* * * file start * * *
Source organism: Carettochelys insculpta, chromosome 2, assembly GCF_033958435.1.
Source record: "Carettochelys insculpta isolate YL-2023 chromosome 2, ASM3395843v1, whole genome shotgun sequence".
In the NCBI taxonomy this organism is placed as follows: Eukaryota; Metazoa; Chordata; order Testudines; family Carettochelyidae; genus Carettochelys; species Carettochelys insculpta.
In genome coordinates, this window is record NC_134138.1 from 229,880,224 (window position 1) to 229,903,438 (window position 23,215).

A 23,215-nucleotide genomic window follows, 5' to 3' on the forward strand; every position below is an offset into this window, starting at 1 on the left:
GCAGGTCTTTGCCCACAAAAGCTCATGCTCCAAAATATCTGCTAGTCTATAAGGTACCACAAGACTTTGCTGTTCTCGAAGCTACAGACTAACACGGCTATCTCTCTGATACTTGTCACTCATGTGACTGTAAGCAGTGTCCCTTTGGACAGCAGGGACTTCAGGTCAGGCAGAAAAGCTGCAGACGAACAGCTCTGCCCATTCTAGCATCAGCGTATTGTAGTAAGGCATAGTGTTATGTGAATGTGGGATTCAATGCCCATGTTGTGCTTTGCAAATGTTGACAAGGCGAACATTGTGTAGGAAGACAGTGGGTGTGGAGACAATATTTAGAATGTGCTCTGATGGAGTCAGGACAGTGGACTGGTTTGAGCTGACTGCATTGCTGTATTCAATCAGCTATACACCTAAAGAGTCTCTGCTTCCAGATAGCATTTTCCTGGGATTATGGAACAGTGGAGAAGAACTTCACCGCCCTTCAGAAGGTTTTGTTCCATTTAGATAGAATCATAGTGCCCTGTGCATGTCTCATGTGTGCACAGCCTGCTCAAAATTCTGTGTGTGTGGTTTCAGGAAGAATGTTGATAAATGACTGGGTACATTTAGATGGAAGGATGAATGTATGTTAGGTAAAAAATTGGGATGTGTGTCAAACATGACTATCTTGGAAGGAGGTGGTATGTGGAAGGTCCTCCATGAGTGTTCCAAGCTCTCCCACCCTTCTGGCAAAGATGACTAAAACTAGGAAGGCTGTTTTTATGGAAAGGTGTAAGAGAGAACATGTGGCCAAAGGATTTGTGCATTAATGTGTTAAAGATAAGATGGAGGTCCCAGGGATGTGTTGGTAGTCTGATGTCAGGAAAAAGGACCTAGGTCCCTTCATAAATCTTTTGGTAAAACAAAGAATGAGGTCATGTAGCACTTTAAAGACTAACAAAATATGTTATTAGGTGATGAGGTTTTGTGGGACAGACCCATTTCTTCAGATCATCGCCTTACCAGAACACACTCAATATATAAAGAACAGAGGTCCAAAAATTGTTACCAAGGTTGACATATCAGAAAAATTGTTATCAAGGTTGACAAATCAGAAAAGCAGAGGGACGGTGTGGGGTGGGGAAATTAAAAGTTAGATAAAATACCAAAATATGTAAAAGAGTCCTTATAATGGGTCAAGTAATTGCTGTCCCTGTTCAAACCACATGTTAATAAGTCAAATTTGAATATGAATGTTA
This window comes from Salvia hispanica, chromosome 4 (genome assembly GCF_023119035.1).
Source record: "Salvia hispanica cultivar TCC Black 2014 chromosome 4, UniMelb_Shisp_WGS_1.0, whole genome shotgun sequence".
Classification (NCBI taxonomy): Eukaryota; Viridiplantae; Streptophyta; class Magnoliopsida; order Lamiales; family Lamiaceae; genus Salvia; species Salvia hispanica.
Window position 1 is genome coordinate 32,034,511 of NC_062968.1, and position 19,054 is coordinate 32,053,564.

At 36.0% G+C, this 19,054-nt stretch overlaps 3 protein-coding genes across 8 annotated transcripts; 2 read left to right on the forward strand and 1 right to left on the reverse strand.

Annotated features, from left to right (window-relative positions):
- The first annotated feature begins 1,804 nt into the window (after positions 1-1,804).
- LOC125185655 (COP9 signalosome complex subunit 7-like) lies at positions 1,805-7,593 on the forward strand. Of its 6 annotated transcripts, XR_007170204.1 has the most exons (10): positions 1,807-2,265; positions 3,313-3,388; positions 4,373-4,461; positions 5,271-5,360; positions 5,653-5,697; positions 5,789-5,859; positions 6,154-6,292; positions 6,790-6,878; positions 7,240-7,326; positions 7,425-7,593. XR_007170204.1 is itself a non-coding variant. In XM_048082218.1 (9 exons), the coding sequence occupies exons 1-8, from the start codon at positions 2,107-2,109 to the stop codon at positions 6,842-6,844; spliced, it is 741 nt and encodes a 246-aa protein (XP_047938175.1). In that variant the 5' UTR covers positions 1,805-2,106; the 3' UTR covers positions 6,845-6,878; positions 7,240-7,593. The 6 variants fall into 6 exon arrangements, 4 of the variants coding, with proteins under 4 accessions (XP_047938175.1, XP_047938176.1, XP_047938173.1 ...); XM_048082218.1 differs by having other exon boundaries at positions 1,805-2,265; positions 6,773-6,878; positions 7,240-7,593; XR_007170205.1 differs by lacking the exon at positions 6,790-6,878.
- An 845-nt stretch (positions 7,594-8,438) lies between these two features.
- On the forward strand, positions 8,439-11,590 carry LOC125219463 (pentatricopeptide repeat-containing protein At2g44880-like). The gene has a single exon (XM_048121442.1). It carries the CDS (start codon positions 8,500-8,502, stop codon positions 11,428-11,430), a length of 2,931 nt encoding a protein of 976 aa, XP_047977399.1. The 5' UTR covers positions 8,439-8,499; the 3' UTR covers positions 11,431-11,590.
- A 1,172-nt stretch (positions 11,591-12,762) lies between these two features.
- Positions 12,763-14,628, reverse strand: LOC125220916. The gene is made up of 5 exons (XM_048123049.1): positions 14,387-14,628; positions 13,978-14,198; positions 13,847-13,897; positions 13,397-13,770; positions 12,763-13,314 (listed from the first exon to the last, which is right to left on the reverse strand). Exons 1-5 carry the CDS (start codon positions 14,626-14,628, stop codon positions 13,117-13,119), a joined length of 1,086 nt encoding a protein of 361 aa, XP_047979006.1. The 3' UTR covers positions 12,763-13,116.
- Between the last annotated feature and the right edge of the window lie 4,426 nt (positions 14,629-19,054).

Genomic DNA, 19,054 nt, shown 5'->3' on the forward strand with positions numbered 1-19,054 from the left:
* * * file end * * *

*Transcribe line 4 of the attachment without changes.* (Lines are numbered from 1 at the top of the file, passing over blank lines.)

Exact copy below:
In genome coordinates, this window is record NC_134138.1 from 229,880,224 (window position 1) to 229,903,438 (window position 23,215).